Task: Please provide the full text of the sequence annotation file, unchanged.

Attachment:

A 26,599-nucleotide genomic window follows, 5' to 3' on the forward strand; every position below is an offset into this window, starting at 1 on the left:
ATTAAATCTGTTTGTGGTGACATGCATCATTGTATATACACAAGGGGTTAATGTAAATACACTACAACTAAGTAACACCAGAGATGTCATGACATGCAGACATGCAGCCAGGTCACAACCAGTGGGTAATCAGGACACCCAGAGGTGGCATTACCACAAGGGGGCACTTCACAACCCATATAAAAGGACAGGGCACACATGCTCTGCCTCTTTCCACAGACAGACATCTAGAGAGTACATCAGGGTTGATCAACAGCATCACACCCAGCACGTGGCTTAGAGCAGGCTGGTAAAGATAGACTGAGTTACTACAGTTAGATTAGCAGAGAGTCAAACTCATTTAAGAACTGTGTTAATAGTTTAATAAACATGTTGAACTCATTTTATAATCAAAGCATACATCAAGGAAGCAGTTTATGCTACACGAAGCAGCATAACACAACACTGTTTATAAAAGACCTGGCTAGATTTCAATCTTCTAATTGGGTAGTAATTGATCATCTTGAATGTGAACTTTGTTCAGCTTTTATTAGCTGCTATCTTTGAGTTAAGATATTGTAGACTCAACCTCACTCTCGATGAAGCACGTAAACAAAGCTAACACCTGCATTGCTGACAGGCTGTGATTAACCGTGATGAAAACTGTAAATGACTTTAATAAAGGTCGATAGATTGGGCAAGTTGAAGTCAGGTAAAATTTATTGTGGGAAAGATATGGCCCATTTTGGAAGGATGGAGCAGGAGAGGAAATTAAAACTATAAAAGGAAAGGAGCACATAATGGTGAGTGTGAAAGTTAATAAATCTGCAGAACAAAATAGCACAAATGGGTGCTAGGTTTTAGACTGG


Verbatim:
A 26,599-nucleotide genomic window follows, 5' to 3' on the forward strand; every position below is an offset into this window, starting at 1 on the left:
ATTAAATCTGTTTGTGGTGACATGCATCATTGTATATACACAAGGGGTTAATGTAAATACACTACAACTAAGTAACACCAGAGATGTCATGACATGCAGACATGCAGCCAGGTCACAACCAGTGGGTAATCAGGACACCCAGAGGTGGCATTACCACAAGGGGGCACTTCACAACCCATATAAAAGGACAGGGCACACATGCTCTGCCTCTTTCCACAGACAGACATCTAGAGAGTACATCAGGGTTGATCAACAGCATCACACCCAGCACGTGGCTTAGAGCAGGCTGGTAAAGATAGACTGAGTTACTACAGTTAGATTAGCAGAGAGTCAAACTCATTTAAGAACTGTGTTAATAGTTTAATAAACATGTTGAACTCATTTTATAATCAAAGCATACATCAAGGAAGCAGTTTATGCTACACGAAGCAGCATAACACAACACTGTTTATAAAAGACCTGGCTAGATTTCAATCTTCTAATTGGGTAGTAATTGATCATCTTGAATGTGAACTTTGTTCAGCTTTTATTAGCTGCTATCTTTGAGTTAAGATATTGTAGACTCAACCTCACTCTCGATGAAGCACGTAAACAAAGCTAACACCTGCATTGCTGACAGGCTGTGATTAACCGTGATGAAAACTGTAAATGACTTTAATAAAGGTCGATAGATTGGGCAAGTTGAAGTCAGGTAAAATTTATTGTGGGAAAGATATGGCCCATTTTGGAAGGATGGAGCAGGAGAGGAAATTAAAACTATAAAAGGAAAGGAGCACATAATGGTGAGTGTGAAAGTTAATAAATCTGCAGAACAAAATAGCACAAATGGGTGCTAGGTTTTAGACTGG